Merced Bicycle Coalition Launches Pedicab Rides for Seniors
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The Merced Bicycle Coalition, in partnership with two senior residential facilities, has launched a fun program that gets seniors out and about via pedicabs. The idea stemmed from a desire to share the mental health and social benefits of cycling with people who are no longer able to ride themselves.
“It was great,” said Mildred Pitts, who took part in the first ride. She is in her eighties, and rode as a passenger. “The sun was shining. We talked the whole way.”
Pitts was among the fifteen residents of The Hampshire, an independent living facility in Merced, that took part in the inaugural ride on Saturday, February 17. The residents, some accompanied by family members or Hampshire staff, climbed aboard five pedicabs and caravanned down R Street and along Fahrens Creek trail, a paved off-street path that winds along the creek and past residential neighborhoods in North Merced.
Justin Hicks, a member of the Merced Bicycle Coalition and initiator of the pedicab project, said they mapped out a thirty-minute loop that would include as much time on quiet, low-stress bikeways as possible, following bike paths and a trail away from traffic. Drivers and passers-by noticeably slowed down and smiled or waved at the bright white pedicabs carrying elderly passengers—which is what Hicks said he hoped would happen.
“We want it to be an event, to bring people together. It’s quite a sight when you see all five bikes coming out at once,” he said.
Hicks said he and coalition members had been discussing ways to make their own cycling more social, because at the heart of it, bike riding remains a very individual activity. He first considered investing in a conference bike—a circular seven-person bicycle—and letting people ride it to downtown Merced. But the bikes cost almost $10,000 each, which gave him pause. Also, not many people seemed to be excited about the project.
But then he saw a video by Cycling Without Age, a Copenhagen-based organization that has spearheaded similar projects around the world, and he thought: “We could do that.”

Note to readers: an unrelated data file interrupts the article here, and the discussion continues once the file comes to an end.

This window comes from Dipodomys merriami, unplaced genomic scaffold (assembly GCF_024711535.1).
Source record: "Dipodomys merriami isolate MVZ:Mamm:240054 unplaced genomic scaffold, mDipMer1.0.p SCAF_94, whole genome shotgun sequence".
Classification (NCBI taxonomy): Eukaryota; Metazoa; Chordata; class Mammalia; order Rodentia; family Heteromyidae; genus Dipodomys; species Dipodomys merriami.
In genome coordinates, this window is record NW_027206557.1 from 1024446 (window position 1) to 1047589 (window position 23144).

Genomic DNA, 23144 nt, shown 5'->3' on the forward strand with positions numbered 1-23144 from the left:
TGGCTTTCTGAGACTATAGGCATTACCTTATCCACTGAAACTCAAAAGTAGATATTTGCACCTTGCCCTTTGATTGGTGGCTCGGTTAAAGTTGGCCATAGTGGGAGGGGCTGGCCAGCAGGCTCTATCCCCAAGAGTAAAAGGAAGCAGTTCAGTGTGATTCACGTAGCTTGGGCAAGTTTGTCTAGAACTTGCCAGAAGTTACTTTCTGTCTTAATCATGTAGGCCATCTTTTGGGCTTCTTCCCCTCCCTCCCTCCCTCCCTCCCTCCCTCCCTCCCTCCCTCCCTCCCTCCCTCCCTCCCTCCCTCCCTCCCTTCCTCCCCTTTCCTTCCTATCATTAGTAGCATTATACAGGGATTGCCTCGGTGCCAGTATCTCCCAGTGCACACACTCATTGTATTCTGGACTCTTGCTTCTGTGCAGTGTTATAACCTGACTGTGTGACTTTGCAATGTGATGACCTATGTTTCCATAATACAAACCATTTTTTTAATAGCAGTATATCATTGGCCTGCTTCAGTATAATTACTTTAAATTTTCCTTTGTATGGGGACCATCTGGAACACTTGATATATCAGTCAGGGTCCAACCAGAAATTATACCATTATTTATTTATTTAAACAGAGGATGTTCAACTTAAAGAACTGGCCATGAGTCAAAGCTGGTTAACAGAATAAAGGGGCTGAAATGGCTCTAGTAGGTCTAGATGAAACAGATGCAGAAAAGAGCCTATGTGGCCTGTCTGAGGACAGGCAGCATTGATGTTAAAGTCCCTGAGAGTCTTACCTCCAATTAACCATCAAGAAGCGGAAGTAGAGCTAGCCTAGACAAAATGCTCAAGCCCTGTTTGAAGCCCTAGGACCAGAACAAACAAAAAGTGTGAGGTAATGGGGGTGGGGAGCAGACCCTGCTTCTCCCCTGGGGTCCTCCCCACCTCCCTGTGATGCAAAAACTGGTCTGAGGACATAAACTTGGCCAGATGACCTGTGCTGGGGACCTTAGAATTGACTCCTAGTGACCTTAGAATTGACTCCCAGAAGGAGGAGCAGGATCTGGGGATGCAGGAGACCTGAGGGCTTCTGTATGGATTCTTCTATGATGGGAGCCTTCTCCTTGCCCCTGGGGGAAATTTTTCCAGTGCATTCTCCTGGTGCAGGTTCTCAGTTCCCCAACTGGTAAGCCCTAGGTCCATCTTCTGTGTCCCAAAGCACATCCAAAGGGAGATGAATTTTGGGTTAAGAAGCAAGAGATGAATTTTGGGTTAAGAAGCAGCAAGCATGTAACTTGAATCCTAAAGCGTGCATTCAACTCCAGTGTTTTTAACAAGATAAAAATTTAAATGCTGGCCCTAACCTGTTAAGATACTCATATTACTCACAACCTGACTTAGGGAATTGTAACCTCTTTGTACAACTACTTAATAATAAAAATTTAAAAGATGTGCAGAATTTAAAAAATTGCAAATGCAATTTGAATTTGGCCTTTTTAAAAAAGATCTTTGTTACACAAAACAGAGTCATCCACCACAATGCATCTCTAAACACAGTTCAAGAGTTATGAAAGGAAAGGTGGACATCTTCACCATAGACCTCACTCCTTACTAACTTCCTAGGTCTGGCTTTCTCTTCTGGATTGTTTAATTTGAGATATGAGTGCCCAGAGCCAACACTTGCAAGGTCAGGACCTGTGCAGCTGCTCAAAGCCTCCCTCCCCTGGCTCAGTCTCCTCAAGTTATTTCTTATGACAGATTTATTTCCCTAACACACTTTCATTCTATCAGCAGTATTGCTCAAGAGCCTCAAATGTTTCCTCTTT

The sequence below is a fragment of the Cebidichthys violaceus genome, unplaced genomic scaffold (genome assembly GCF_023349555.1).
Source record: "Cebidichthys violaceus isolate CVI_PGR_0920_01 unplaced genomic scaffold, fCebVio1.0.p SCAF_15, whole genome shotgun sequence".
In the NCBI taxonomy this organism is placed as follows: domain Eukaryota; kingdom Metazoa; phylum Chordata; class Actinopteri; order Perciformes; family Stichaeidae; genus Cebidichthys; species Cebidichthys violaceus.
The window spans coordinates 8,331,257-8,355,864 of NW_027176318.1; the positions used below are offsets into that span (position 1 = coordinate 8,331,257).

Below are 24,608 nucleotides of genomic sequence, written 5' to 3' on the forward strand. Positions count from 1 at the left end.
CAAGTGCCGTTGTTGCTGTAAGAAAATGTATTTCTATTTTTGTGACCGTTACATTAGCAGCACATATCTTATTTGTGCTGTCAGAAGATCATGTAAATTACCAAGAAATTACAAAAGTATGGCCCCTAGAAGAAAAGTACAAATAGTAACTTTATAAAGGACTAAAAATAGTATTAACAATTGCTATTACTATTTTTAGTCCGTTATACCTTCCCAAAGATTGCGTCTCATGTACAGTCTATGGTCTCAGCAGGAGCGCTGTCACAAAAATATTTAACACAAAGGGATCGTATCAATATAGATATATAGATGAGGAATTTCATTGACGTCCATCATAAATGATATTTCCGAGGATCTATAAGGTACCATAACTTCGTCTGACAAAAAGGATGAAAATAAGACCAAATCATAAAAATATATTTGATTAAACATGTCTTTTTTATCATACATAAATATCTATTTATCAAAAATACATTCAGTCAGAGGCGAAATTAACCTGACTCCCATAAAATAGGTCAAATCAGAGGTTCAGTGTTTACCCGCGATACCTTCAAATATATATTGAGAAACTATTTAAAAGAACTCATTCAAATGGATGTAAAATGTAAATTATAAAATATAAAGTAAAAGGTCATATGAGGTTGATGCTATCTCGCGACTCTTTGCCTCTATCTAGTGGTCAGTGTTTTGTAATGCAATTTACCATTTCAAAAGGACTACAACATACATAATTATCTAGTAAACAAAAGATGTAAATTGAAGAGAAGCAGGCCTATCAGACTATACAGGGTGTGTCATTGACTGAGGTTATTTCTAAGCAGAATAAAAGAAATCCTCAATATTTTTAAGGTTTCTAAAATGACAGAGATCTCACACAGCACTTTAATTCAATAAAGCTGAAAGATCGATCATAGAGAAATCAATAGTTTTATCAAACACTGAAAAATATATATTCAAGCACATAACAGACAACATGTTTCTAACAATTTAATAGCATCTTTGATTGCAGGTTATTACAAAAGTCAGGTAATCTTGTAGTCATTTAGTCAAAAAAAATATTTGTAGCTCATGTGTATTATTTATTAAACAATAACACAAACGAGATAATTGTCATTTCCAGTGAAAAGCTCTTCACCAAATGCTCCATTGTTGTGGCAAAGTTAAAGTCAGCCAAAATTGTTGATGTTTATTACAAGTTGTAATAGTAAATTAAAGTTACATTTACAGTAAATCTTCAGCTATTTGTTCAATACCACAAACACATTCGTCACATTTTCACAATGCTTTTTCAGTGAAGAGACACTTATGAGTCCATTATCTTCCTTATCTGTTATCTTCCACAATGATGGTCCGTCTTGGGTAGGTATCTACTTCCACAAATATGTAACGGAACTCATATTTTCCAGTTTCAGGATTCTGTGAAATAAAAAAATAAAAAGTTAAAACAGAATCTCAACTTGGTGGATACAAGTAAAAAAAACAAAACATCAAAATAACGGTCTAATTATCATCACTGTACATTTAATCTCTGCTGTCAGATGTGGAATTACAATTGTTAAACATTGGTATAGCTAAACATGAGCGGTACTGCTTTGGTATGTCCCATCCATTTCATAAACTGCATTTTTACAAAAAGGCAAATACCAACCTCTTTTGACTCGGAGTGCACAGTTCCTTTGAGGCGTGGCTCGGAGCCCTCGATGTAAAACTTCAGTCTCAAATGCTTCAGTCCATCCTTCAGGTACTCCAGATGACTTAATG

Research consistently shows that physical activities like bicycling provide positive health impacts, including aiding in the prevention of heart disease, obesity, and depression. But walking and cycling can also bring other, less tangible psychological and social benefits to people when they interact with each other on the street, spend time outdoors, and have a way to get to know and feel at home in their community. This is what Cycling Without Age—and now the Merced Bicycle Coalition—focuses on.
Hicks said that when he solicited donations, feedback was overwhelmingly positive. He raised about $5,000 in nine days to purchase and ship five pedicabs and to retrofit them for safety and comfort. He contacted Cycling without Age to see about starting a Merced chapter of that organization, but found that the cost of their bicycles was too high.
“When [donors] understood what I was doing with seniors, they could empathize a bit more,” he said. “It had a huge appeal to community.”
The idea also appealed to Rene Cataño, activity coordinator for The Hampshire. After receiving assurances about safety, the retirement facility agreed to join the project because she saw the potential for the pedicab rides to enrich resident’s lives.
“Some of them don’t drive anymore,” she said. “On these bikes, they may not be going for miles and miles, but they are enjoying the city.”
Merced Bike Coalition members trained for three weeks to “drive” the pedicabs, learning how to maneuver the bike, how to accelerate, and how to handle an emergency stop. “It doesn’t operate like the bike you are used to,” said Hicks. “It pivots in the middle,” which takes some practice to get used to.
The plan is for the trained “drivers” to take residents from The Hampshire and another nearby assisted living facility out for a ride once a month.
“I’ve had family in [that] situation,” Hicks said. “They [had been] such an integral part of the community, and then something happened, and they couldn’t live by themselves anymore.” Not being able to get around on their own can leave a person feeling helpless, or confined, or trapped, which is not good for anybody.
“I want to bring them back into the world,” said Hicks.